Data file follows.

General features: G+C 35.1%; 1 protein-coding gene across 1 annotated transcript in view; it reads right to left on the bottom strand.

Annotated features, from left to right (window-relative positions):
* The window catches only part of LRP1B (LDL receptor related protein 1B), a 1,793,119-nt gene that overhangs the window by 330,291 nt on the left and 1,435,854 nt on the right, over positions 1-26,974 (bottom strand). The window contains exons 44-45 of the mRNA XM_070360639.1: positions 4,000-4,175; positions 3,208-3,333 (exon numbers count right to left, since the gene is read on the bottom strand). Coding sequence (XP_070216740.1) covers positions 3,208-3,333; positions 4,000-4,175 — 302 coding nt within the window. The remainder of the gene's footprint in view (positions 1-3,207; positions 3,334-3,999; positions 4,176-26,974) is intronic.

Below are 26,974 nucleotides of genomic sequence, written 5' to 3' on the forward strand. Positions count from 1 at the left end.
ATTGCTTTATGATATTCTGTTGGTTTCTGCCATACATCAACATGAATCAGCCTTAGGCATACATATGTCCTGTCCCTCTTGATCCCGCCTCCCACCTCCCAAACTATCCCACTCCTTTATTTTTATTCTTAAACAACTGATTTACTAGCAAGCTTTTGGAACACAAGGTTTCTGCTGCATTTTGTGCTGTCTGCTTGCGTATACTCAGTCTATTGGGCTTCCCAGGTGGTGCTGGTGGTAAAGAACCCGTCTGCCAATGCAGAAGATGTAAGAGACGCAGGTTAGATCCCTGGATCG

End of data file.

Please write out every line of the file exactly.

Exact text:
General features: G+C 35.1%; 1 protein-coding gene across 1 annotated transcript in view; it reads right to left on the bottom strand.

Annotated features, from left to right (window-relative positions):
* The window catches only part of LRP1B (LDL receptor related protein 1B), a 1,793,119-nt gene that overhangs the window by 330,291 nt on the left and 1,435,854 nt on the right, over positions 1-26,974 (bottom strand). The window contains exons 44-45 of the mRNA XM_070360639.1: positions 4,000-4,175; positions 3,208-3,333 (exon numbers count right to left, since the gene is read on the bottom strand). Coding sequence (XP_070216740.1) covers positions 3,208-3,333; positions 4,000-4,175 — 302 coding nt within the window. The remainder of the gene's footprint in view (positions 1-3,207; positions 3,334-3,999; positions 4,176-26,974) is intronic.

Below are 26,974 nucleotides of genomic sequence, written 5' to 3' on the forward strand. Positions count from 1 at the left end.
ATTGCTTTATGATATTCTGTTGGTTTCTGCCATACATCAACATGAATCAGCCTTAGGCATACATATGTCCTGTCCCTCTTGATCCCGCCTCCCACCTCCCAAACTATCCCACTCCTTTATTTTTATTCTTAAACAACTGATTTACTAGCAAGCTTTTGGAACACAAGGTTTCTGCTGCATTTTGTGCTGTCTGCTTGCGTATACTCAGTCTATTGGGCTTCCCAGGTGGTGCTGGTGGTAAAGAACCCGTCTGCCAATGCAGAAGATGTAAGAGACGCAGGTTAGATCCCTGGATCG